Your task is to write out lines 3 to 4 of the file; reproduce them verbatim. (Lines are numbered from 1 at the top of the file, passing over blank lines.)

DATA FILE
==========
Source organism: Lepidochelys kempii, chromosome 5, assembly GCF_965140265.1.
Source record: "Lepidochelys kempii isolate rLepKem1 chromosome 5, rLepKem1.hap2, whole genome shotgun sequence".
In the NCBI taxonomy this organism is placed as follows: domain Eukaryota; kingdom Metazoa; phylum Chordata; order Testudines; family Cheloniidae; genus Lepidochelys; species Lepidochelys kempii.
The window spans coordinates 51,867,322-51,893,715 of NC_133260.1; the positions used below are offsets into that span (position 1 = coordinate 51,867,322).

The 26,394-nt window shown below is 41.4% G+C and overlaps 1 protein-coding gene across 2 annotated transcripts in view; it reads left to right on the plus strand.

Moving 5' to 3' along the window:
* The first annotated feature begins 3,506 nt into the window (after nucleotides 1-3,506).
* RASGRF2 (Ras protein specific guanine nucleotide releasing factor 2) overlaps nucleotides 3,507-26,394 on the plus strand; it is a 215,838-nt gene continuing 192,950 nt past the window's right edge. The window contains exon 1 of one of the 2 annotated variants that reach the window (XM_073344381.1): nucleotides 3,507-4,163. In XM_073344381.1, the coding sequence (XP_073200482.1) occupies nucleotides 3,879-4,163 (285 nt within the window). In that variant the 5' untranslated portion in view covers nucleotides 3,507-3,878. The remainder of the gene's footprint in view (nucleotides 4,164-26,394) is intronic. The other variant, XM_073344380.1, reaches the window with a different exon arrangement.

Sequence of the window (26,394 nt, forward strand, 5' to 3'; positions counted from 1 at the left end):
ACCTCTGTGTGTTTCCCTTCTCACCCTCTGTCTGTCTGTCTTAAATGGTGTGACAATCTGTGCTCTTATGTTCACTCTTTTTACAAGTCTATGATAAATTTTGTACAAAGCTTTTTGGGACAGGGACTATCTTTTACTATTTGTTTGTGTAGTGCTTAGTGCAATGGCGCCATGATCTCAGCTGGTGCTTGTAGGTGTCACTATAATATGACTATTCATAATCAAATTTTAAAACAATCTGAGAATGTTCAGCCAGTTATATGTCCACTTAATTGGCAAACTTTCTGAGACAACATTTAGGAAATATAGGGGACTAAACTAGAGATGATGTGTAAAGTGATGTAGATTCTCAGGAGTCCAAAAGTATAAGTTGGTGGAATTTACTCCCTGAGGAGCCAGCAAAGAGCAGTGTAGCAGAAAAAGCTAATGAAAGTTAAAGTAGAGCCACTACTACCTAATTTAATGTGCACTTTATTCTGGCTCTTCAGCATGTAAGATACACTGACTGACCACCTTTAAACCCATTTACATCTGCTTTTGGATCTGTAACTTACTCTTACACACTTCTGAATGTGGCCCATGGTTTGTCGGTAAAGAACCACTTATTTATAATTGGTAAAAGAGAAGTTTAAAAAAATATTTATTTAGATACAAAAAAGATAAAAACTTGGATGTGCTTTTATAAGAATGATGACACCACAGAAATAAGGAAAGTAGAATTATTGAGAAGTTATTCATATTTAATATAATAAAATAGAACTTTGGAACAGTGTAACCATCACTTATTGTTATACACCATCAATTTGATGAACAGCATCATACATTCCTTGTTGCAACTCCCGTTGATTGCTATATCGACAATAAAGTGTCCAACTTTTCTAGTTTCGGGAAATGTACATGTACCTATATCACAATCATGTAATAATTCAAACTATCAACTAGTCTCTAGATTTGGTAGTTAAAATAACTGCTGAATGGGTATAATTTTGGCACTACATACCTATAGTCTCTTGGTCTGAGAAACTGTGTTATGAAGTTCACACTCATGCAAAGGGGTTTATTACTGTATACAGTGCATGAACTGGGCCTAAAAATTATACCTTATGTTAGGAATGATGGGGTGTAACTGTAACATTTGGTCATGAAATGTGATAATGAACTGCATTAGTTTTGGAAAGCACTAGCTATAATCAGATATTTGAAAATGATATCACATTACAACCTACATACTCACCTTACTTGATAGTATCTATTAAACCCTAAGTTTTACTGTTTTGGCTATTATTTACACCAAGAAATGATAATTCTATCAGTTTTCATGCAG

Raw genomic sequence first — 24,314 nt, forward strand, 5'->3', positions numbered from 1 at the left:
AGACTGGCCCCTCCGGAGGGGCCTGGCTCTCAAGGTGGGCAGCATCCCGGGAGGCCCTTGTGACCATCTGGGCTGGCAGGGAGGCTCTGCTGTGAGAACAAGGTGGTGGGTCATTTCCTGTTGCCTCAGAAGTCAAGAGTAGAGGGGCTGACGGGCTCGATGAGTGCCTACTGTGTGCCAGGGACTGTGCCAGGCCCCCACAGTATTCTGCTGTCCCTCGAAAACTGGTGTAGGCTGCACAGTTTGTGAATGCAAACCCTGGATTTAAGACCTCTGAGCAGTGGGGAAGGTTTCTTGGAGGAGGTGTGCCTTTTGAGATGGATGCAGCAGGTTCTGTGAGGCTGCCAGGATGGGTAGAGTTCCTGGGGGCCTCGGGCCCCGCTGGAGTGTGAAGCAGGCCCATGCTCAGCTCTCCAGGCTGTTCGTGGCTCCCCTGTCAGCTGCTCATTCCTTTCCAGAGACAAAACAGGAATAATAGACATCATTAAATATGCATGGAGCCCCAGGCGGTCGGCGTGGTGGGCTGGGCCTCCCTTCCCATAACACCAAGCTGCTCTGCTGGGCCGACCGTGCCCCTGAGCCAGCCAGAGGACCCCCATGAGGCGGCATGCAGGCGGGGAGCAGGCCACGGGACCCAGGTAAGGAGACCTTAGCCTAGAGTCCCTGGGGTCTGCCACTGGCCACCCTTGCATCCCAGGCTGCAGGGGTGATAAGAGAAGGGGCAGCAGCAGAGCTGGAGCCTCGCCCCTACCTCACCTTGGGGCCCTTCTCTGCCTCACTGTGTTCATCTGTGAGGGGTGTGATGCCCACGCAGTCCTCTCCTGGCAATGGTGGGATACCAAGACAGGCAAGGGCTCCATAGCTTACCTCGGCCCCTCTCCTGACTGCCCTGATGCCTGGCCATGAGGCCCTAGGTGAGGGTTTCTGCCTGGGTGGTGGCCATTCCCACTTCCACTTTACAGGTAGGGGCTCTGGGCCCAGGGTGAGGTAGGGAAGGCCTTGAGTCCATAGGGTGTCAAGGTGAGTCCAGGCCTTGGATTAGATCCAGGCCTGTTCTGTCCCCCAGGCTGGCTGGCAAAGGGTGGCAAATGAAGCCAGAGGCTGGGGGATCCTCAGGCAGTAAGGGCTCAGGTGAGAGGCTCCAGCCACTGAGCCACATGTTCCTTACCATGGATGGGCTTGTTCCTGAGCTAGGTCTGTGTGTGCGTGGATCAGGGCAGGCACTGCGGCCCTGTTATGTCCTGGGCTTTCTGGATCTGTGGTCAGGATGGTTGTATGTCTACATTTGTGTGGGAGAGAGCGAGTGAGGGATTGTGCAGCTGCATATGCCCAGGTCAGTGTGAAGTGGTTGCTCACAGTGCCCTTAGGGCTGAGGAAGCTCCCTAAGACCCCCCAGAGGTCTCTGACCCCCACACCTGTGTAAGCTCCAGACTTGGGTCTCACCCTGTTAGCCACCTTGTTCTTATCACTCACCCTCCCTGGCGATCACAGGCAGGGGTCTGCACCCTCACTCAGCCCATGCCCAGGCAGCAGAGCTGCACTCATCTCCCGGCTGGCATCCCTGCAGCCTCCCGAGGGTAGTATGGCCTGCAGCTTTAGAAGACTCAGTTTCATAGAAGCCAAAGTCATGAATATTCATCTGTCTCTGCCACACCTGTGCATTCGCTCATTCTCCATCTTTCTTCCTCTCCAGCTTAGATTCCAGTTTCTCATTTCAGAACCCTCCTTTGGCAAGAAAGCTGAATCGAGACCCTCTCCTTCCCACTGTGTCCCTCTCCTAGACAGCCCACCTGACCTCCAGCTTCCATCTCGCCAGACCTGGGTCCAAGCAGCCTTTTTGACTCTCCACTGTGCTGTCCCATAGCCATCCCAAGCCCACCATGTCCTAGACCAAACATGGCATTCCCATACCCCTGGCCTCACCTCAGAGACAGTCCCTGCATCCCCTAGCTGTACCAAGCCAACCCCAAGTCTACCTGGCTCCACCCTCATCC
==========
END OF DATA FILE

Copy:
In the NCBI taxonomy this organism is placed as follows: domain Eukaryota; kingdom Metazoa; phylum Chordata; order Testudines; family Cheloniidae; genus Lepidochelys; species Lepidochelys kempii.
The window spans coordinates 51,867,322-51,893,715 of NC_133260.1; the positions used below are offsets into that span (position 1 = coordinate 51,867,322).